Giant +1 to all of this.

Heck, even MMM spends "wastefully" in some ways according to the blog posts. I think that if he cut out all unneccessary spending, his annual spending would be even lower than it currently is.

I'm not suggesting we all give up on frugality and go buy mcmansions and drive our kids to fancy pre-schools in our SUVs - just that there's enough room on the forum for those of us who still go out to dinner once a month, as well as those who spend $6k a year (Herbert Derp!).

Don't let the perfect be the enemy of the good.

Undecided

  • Handlebar Stache
  • *****
  • Posts: 1237
Re: What gives on this forum?
« Reply #19 on: November 26, 2014, 07:32:37 PM »
Hi Mesmoiselle,
You're welcome to throw some face punches out for any or all of the situations described.  A lot of us do as well and we'd be happy to back you up.  However, there comes a point where it's just not conducive to furthering the conversation and/or learning.  If Mr & Mrs Big Income want to spend $1000/mo eating out, you can call them out all you'd like, but unless they're willing to change, it won't do any good.  No matter how many face punches you throw, it'll be hard to convince someone to change their ways if they're happy with the speed at which they're headed towards FI.

Wait, you mean someone who's happy with his or her own life won't change it just to better match the priorities of a random person on the internet?

MoneyCat

  • Handlebar Stache
  • *****
  • Posts: 1752
  • Location: New Jersey
Re: What gives on this forum?
« Reply #20 on: November 26, 2014, 07:51:33 PM »
There's an awful lot of "complain-bragging" on this forum from people with $200k+ incomes.  I hope we will hear more from people with more average incomes who are using the Mustachian way of life to live like someone with a much higher income.  That impresses me a lot more than someone who saves 70% of their income and can still easily afford a live-in nanny.

James

  • Handlebar Stache
  • *****
  • Posts: 1678
  • Age: 51
  • Location: Rice Lake, WI
Re: What gives on this forum?
« Reply #21 on: November 26, 2014, 07:54:09 PM »
Huh....thought it was okay to say things that line up with my opinion (I just gave someone a pass on a semi-spendy phone plan dependent on what their savings rate looked like), not just parrot what MMM says or believes.  Oh wait...is it really a cult? 'Cause I thought "join the cult" was meant to be humorous! LOL.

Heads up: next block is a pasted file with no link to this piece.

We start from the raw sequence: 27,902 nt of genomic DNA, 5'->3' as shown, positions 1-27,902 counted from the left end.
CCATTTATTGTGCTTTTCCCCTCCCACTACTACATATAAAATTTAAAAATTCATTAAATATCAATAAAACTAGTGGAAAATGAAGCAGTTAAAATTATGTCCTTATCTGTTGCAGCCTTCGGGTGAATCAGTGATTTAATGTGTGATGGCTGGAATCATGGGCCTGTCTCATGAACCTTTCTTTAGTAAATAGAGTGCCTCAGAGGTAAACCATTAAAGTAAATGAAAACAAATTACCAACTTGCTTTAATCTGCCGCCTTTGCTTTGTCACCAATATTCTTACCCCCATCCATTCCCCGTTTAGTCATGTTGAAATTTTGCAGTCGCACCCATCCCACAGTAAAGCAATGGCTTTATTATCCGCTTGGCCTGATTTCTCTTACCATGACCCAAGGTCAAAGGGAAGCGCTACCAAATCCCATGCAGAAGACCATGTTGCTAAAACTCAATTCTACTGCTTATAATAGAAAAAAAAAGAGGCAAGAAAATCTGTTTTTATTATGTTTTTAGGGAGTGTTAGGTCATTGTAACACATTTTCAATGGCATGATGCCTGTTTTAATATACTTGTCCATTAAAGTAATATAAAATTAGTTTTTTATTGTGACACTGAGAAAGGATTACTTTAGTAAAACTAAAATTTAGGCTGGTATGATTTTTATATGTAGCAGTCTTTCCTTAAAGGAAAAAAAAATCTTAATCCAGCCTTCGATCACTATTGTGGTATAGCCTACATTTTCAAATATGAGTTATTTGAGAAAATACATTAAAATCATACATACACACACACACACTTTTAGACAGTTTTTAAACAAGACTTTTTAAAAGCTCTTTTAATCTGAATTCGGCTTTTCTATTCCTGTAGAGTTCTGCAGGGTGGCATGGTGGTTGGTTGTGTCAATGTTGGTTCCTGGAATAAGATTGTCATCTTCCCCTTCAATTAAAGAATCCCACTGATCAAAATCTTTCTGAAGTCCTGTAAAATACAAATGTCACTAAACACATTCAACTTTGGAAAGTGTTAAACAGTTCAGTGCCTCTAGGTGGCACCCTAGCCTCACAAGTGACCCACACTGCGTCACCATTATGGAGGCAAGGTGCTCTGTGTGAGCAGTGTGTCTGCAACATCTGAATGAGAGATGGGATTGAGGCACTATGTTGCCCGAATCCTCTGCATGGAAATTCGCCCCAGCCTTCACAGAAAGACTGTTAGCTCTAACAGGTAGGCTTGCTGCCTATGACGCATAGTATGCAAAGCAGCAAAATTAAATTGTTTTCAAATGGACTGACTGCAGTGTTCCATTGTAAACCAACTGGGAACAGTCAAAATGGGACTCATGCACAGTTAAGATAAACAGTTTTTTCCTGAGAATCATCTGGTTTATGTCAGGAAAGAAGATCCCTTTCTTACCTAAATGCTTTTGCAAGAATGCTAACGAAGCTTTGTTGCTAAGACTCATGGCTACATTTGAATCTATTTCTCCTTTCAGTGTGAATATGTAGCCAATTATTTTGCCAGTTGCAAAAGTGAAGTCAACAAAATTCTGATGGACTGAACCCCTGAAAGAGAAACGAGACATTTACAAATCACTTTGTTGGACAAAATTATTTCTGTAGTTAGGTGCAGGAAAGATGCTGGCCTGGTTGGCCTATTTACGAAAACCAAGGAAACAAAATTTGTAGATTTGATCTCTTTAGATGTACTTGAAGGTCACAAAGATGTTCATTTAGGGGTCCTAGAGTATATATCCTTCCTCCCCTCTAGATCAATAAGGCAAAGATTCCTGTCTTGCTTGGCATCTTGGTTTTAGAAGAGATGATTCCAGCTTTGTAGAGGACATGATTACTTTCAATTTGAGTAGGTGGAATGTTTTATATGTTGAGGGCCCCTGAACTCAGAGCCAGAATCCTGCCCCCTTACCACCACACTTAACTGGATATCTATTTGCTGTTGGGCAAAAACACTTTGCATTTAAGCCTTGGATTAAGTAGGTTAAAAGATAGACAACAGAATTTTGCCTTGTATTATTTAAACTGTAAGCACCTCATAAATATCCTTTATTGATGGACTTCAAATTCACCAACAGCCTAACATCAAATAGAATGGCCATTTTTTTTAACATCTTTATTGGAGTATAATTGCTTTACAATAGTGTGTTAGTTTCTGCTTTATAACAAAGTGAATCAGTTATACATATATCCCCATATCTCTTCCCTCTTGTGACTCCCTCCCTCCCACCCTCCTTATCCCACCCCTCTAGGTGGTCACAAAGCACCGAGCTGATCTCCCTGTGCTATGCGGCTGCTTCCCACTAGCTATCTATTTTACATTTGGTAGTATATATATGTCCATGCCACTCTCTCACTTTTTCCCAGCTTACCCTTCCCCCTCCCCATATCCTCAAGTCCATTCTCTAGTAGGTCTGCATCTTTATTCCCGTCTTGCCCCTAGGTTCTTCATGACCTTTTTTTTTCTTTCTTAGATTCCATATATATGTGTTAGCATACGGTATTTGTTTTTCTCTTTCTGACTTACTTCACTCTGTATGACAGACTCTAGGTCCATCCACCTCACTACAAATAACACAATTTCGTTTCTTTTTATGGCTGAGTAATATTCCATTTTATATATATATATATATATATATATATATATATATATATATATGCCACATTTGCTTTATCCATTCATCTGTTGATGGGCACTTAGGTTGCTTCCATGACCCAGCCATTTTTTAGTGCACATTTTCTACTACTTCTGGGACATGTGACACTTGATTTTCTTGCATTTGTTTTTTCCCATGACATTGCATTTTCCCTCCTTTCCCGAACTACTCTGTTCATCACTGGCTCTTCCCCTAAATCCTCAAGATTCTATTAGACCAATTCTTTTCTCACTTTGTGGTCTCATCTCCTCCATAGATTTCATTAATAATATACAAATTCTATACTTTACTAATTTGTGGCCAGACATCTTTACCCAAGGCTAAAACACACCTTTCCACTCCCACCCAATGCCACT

I think this brings up an important point. There is two sorts of answers on the forum here. One is our representation, to the person asking the question, of the "mustachian" answer. That should be an answer we believe is consistent with how MMM would answer the question. The second sort is the sort you are talking about, simply our opinion. Hopefully guided by MMM, since that is why were are all on the forum, but maybe not fully consistent with or identical to the answer MMM would give.


I don't have a major point to make, other than simply suggest we recognize and keep it in mind. I do think it would be good when our advice strays from what we think MMM would say, that we point that out. For example, "MMM wouldn't give you a pass on that phone plan, but I would." I think it is important, being MMM forum, that any answer does have a response that indicates what MMM would say, not just our personal viewpoint. But it doesn't mean we all have to agree with MMM in our response.

Daisy

  • Handlebar Stache
  • *****
  • Posts: 2237
Re: What gives on this forum?
« Reply #22 on: November 26, 2014, 07:58:48 PM »
Anyone ever find it odd that MMM doesn't post on these forums? I've often wondered if he comes on here with alternate identities to give us virtual facepunches when he sees his readers start getting flabby.

Well played MMM, well played. ;-)

Facepunch accepted...

MsGrimalkin

  • 5 O'Clock Shadow
  • *
  • Posts: 12
Re: What gives on this forum?
« Reply #23 on: November 26, 2014, 08:36:42 PM »
I feel like the philosophy of MMM is that all bad habits are "wasteful" spending until you actually reach your FI goal.

I sincerely don't understand this part of your statement and I may have misunderstood your post.  I have a large "education" budget.  I take everything from cooking classes, to writing classes, to art classes, to programming classes, to proper lifting techniques, to outdoor survival, etc...Is it a bad habit?  These classes aren't cheap and in the case of the arts/crafts, the materials can be expensive.  I am OK with working a bit longer to pay for these classes and I intend to take even more classes when I retire.  I don't travel and I don't have a lot of "things".  On the other hand, if I just stuck to the public library (I love to read) and didn't do any classes I would save a ton of money.  The classes I take don't add to landfills (my art is beautiful and should be in gallery's LOL) and I employ a "teacher" plus I get to meet interesting people.  All of the classes, even the cooking class, could be categorized under wasteful spending.  But I like it and I'm ok with the work/FIRE exchange.